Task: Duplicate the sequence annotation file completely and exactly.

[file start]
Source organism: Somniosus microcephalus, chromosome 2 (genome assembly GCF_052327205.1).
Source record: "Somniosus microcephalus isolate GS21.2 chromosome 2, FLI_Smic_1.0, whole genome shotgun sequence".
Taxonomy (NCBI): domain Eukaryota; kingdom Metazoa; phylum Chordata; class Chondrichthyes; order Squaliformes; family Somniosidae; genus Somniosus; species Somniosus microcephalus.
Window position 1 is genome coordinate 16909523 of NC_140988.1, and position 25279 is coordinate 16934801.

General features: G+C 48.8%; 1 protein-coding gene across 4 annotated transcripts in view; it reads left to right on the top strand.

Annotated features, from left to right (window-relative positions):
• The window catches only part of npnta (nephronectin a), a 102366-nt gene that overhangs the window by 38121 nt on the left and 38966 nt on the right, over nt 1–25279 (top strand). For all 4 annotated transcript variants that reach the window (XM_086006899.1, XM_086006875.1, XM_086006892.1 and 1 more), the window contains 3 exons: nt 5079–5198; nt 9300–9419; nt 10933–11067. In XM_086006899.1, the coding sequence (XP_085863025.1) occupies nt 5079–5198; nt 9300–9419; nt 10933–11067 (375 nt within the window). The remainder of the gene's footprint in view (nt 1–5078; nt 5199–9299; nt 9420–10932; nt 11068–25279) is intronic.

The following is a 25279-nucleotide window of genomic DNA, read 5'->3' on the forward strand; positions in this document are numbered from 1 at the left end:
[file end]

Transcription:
Source organism: Somniosus microcephalus, chromosome 2 (genome assembly GCF_052327205.1).
Source record: "Somniosus microcephalus isolate GS21.2 chromosome 2, FLI_Smic_1.0, whole genome shotgun sequence".
Taxonomy (NCBI): domain Eukaryota; kingdom Metazoa; phylum Chordata; class Chondrichthyes; order Squaliformes; family Somniosidae; genus Somniosus; species Somniosus microcephalus.
Window position 1 is genome coordinate 16909523 of NC_140988.1, and position 25279 is coordinate 16934801.

General features: G+C 48.8%; 1 protein-coding gene across 4 annotated transcripts in view; it reads left to right on the top strand.

Annotated features, from left to right (window-relative positions):
• The window catches only part of npnta (nephronectin a), a 102366-nt gene that overhangs the window by 38121 nt on the left and 38966 nt on the right, over nt 1–25279 (top strand). For all 4 annotated transcript variants that reach the window (XM_086006899.1, XM_086006875.1, XM_086006892.1 and 1 more), the window contains 3 exons: nt 5079–5198; nt 9300–9419; nt 10933–11067. In XM_086006899.1, the coding sequence (XP_085863025.1) occupies nt 5079–5198; nt 9300–9419; nt 10933–11067 (375 nt within the window). The remainder of the gene's footprint in view (nt 1–5078; nt 5199–9299; nt 9420–10932; nt 11068–25279) is intronic.

The following is a 25279-nucleotide window of genomic DNA, read 5'->3' on the forward strand; positions in this document are numbered from 1 at the left end: